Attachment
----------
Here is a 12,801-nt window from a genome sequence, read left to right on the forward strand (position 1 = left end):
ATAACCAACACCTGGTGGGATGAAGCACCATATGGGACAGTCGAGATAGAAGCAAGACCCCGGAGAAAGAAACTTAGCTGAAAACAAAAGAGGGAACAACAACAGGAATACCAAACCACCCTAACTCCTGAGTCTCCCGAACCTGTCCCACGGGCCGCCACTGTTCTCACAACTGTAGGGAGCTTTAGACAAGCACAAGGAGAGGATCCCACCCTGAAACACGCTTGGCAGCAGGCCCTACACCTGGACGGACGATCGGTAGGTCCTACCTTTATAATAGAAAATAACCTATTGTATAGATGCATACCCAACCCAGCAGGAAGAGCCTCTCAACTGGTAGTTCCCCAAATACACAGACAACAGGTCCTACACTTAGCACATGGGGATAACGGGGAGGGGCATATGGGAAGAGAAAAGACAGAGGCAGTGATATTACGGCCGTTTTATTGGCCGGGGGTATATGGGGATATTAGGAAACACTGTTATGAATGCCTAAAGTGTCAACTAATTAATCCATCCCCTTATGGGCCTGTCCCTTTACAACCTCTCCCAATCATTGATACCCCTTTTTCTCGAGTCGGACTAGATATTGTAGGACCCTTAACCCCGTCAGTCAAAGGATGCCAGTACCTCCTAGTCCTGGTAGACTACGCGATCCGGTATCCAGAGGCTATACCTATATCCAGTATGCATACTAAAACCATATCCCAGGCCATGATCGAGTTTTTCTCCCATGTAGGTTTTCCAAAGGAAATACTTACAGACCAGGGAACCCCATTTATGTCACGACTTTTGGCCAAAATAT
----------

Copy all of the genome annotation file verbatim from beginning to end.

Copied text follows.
Here is a 12,801-nt window from a genome sequence, read left to right on the forward strand (position 1 = left end):
ATAACCAACACCTGGTGGGATGAAGCACCATATGGGACAGTCGAGATAGAAGCAAGACCCCGGAGAAAGAAACTTAGCTGAAAACAAAAGAGGGAACAACAACAGGAATACCAAACCACCCTAACTCCTGAGTCTCCCGAACCTGTCCCACGGGCCGCCACTGTTCTCACAACTGTAGGGAGCTTTAGACAAGCACAAGGAGAGGATCCCACCCTGAAACACGCTTGGCAGCAGGCCCTACACCTGGACGGACGATCGGTAGGTCCTACCTTTATAATAGAAAATAACCTATTGTATAGATGCATACCCAACCCAGCAGGAAGAGCCTCTCAACTGGTAGTTCCCCAAATACACAGACAACAGGTCCTACACTTAGCACATGGGGATAACGGGGAGGGGCATATGGGAAGAGAAAAGACAGAGGCAGTGATATTACGGCCGTTTTATTGGCCGGGGGTATATGGGGATATTAGGAAACACTGTTATGAATGCCTAAAGTGTCAACTAATTAATCCATCCCCTTATGGGCCTGTCCCTTTACAACCTCTCCCAATCATTGATACCCCTTTTTCTCGAGTCGGACTAGATATTGTAGGACCCTTAACCCCGTCAGTCAAAGGATGCCAGTACCTCCTAGTCCTGGTAGACTACGCGATCCGGTATCCAGAGGCTATACCTATATCCAGTATGCATACTAAAACCATATCCCAGGCCATGATCGAGTTTTTCTCCCATGTAGGTTTTCCAAAGGAAATACTTACAGACCAGGGAACCCCATTTATGTCACGACTTTTGGCCAAAATAT